The Good Shepherd and His Gate
On vacation one summer’s day while I was walking along in colonial Williamsburg, Virginia, I saw a flock of sheep in a pen a couple of blocks away. I decided to walk over to them because people were gathering, and I realized that they were about to demonstrate how these animals were cared for during the late 1700’s. Coming to the pen, I noticed that children were trying to get the flock’s attention, but the animals didn’t seem to care. They were ignoring everyone – even the adults. Then from down the road beyond our sight, we heard a faint voice calling out, “Sheep, Sheep!”
Suddenly, every sheep lifted up his head, and they all began bleating loudly. And she cried out again, “Sheep, sheep!” And in a matter of moments, they had all pushed their way to the gate – anticipating their shepherd’s arrival. They had heard her voice although they could not see her, they knew that it was the voice of their shepherdess.
Now they had heard the word sheep uttered by every child and adult in that group for at least 15 minutes prior to that. But they recognized her particular voice, not the word sheep. And when she finally arrived at the gate, she opened the door, and they all came out and followed her like so many ducklings behind their mother.
Yet what made the biggest impression upon me was that as she stood there by the gate, she knew them so well that she began calling them each by name. She knew every sheep that came through that gate. It was a heartwarming sight. And I couldn’t help but reflect upon what Jesus said of Himself. “I am the Good Shepherd,” and “I am the door of the sheep.” As John wrote, “And the sheep hear His voice, and He calls His own sheep by name and leads them out.” “The Good Shepherd and His Gate” Let us pray…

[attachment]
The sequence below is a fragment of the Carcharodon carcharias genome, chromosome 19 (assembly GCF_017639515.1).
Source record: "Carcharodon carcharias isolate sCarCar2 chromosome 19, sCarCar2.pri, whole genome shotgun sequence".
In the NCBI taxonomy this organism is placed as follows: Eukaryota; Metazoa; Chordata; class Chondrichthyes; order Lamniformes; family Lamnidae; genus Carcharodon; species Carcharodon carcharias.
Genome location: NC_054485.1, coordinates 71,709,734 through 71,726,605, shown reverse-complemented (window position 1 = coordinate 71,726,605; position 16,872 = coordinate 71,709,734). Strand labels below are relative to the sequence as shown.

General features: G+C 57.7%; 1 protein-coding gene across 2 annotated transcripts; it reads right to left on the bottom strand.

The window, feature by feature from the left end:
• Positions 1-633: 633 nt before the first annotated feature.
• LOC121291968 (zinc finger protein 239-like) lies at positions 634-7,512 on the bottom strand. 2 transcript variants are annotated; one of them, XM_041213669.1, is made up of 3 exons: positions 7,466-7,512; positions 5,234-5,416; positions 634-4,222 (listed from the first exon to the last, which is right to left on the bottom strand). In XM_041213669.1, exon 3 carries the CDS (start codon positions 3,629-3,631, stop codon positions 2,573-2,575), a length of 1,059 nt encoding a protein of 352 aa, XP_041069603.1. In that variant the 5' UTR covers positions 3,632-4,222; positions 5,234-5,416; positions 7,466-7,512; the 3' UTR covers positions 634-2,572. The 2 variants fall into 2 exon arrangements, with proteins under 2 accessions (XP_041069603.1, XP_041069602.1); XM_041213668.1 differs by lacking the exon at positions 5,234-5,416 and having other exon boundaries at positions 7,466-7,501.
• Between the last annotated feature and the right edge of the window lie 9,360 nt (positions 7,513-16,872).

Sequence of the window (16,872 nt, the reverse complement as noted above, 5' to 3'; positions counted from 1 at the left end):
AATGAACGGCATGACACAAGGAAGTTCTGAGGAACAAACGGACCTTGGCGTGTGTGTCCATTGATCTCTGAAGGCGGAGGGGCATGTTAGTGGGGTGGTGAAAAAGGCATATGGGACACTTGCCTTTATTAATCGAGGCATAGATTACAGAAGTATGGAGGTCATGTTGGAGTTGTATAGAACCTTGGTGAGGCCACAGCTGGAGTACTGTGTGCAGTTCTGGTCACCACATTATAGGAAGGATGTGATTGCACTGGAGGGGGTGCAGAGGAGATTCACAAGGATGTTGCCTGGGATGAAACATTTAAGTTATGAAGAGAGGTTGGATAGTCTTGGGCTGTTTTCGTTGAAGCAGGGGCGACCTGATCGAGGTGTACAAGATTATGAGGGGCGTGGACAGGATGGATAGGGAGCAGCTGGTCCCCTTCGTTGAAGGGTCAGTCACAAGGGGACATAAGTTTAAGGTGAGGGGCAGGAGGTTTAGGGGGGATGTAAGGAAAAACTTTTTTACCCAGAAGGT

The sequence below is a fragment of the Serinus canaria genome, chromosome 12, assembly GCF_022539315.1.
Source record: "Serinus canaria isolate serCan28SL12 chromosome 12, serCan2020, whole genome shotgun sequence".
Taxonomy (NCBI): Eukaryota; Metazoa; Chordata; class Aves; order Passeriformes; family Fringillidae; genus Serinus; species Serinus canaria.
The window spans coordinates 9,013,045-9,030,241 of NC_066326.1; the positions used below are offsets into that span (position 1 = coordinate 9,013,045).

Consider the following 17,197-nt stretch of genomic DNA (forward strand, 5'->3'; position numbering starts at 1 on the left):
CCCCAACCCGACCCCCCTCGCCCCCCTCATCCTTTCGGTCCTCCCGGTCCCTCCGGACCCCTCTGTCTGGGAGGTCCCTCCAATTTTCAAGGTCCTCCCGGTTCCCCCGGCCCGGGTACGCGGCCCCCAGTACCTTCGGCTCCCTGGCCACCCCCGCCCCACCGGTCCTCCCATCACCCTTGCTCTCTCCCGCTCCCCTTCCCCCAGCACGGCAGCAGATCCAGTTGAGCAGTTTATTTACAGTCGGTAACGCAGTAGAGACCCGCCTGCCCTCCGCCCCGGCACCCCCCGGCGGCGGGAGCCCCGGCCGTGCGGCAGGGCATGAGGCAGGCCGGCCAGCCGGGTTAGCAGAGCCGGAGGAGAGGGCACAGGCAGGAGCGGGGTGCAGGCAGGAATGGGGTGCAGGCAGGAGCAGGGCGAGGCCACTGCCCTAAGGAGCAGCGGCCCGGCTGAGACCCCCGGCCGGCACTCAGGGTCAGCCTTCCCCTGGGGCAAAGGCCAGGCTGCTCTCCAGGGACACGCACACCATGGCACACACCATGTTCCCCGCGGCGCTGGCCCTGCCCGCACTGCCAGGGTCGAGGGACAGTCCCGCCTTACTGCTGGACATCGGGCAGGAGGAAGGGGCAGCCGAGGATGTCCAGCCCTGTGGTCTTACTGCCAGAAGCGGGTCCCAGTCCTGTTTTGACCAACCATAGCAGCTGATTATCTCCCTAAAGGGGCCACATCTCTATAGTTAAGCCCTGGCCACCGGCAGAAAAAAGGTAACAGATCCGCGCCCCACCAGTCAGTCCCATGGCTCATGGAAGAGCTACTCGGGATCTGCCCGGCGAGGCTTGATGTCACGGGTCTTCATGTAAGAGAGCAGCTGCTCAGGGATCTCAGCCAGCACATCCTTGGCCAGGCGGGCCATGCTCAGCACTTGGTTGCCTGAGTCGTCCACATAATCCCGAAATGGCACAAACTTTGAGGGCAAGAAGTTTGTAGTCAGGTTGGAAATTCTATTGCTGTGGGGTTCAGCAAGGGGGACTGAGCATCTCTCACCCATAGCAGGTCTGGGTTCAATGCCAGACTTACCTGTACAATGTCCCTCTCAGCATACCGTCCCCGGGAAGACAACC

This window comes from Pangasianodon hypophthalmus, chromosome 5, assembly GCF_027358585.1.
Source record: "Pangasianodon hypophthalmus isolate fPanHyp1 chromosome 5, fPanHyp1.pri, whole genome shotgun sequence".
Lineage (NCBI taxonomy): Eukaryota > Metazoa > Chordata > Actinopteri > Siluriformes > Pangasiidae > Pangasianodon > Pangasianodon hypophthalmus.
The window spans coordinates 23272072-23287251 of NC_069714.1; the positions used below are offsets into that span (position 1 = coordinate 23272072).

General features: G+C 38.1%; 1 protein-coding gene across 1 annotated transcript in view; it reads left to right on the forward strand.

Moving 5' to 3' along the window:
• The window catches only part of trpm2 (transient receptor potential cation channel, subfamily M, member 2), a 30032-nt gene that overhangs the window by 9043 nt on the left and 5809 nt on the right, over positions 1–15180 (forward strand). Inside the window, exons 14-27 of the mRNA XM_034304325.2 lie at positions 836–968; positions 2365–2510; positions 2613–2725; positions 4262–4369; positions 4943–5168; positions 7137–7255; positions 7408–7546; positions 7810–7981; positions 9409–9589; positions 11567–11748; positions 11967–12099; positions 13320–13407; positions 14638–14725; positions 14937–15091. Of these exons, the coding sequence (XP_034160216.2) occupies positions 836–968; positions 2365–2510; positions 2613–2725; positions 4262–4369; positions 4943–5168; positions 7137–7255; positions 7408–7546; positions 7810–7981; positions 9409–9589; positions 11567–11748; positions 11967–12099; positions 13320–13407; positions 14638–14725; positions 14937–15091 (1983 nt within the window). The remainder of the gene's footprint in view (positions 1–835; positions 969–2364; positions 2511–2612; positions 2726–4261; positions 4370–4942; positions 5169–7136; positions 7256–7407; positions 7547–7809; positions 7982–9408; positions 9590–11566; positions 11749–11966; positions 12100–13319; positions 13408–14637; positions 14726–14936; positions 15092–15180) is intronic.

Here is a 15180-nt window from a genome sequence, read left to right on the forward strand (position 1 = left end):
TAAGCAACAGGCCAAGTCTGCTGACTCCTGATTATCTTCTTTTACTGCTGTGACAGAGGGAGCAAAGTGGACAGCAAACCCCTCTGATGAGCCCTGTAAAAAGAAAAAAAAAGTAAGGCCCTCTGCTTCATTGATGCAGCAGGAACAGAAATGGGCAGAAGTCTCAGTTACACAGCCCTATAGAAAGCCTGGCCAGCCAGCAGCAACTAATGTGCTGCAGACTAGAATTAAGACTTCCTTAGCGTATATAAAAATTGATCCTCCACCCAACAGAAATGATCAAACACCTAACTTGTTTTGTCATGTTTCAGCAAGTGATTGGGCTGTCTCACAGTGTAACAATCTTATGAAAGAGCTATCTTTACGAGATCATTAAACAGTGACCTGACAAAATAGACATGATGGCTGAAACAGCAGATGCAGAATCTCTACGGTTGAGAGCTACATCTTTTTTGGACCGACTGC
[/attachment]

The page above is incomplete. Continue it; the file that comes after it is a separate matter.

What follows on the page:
The sheep pen of Jesus’ day was usually a stone or rough mud-brick structure, only partially roofed, if at all, or it could also just be a cave in the hills. It had only one opening through which the sheep could pass when they came in for the night. The pen served as protection against wolves and thieves and wild beasts.
And when the sheep returned to the fold after a day of grazing, the shepherd stood at the gate and inspected each one. If a sheep was scratched or wounded, the shepherd anointed it with oil for healing. If a sheep was thirsty, he gave it water to drink. So the shepherd was the sole determiner of who entered the fold and what care each one received.
The shepherd guarded the only gate. A thief would have to climb in by another way. Jesus referred to Himself as that same gate. He taught that only through Him do we find abundant life and go in and out and find green pastures. Jesus said that He was the way the Truth and the life and that no one comes to the Father, but through Him.
In order to be put on the right path, we must enter through Jesus’ door. In order to go in and out and find pasture, we must go through Jesus’ door. In order to quench our thirst, we must go through Jesus’ door. In order to find rest and contentment, we must pass through Jesus’ door. In order to receive God’s ultimate care, we must go through Jesus’ door. And in order to find life, we must go though Jesus’ door. Jesus proclaimed, “Truly, truly, I am the door of the sheep.” (Click on the title above to view the rest of the message)
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